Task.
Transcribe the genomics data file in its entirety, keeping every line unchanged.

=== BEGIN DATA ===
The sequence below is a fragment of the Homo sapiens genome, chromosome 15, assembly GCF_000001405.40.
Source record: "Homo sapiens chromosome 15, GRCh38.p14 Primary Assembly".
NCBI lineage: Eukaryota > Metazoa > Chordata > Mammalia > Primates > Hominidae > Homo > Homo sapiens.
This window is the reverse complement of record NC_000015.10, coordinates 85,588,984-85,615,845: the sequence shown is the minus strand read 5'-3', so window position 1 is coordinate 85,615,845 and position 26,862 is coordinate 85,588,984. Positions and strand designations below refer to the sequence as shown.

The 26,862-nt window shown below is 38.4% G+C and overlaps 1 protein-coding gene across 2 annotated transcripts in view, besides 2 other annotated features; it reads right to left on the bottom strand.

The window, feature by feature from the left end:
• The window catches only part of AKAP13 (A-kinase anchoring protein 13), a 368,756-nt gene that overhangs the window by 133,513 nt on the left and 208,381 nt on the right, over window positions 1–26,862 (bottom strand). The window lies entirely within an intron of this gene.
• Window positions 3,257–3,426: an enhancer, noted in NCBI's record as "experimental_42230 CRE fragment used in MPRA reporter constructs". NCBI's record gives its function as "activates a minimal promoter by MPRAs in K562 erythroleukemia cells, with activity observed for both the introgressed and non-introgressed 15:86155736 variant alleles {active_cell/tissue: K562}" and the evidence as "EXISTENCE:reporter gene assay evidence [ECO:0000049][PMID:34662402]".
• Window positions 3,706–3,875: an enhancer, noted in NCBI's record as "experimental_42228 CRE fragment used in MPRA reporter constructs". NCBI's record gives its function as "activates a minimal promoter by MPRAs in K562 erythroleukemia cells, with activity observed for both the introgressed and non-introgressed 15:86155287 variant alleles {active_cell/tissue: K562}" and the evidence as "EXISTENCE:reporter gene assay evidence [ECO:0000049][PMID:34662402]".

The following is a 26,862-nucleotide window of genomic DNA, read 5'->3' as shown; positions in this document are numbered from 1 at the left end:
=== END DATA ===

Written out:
The sequence below is a fragment of the Homo sapiens genome, chromosome 15, assembly GCF_000001405.40.
Source record: "Homo sapiens chromosome 15, GRCh38.p14 Primary Assembly".
NCBI lineage: Eukaryota > Metazoa > Chordata > Mammalia > Primates > Hominidae > Homo > Homo sapiens.
This window is the reverse complement of record NC_000015.10, coordinates 85,588,984-85,615,845: the sequence shown is the minus strand read 5'-3', so window position 1 is coordinate 85,615,845 and position 26,862 is coordinate 85,588,984. Positions and strand designations below refer to the sequence as shown.

The 26,862-nt window shown below is 38.4% G+C and overlaps 1 protein-coding gene across 2 annotated transcripts in view, besides 2 other annotated features; it reads right to left on the bottom strand.

The window, feature by feature from the left end:
• The window catches only part of AKAP13 (A-kinase anchoring protein 13), a 368,756-nt gene that overhangs the window by 133,513 nt on the left and 208,381 nt on the right, over window positions 1–26,862 (bottom strand). The window lies entirely within an intron of this gene.
• Window positions 3,257–3,426: an enhancer, noted in NCBI's record as "experimental_42230 CRE fragment used in MPRA reporter constructs". NCBI's record gives its function as "activates a minimal promoter by MPRAs in K562 erythroleukemia cells, with activity observed for both the introgressed and non-introgressed 15:86155736 variant alleles {active_cell/tissue: K562}" and the evidence as "EXISTENCE:reporter gene assay evidence [ECO:0000049][PMID:34662402]".
• Window positions 3,706–3,875: an enhancer, noted in NCBI's record as "experimental_42228 CRE fragment used in MPRA reporter constructs". NCBI's record gives its function as "activates a minimal promoter by MPRAs in K562 erythroleukemia cells, with activity observed for both the introgressed and non-introgressed 15:86155287 variant alleles {active_cell/tissue: K562}" and the evidence as "EXISTENCE:reporter gene assay evidence [ECO:0000049][PMID:34662402]".

The following is a 26,862-nucleotide window of genomic DNA, read 5'->3' as shown; positions in this document are numbered from 1 at the left end: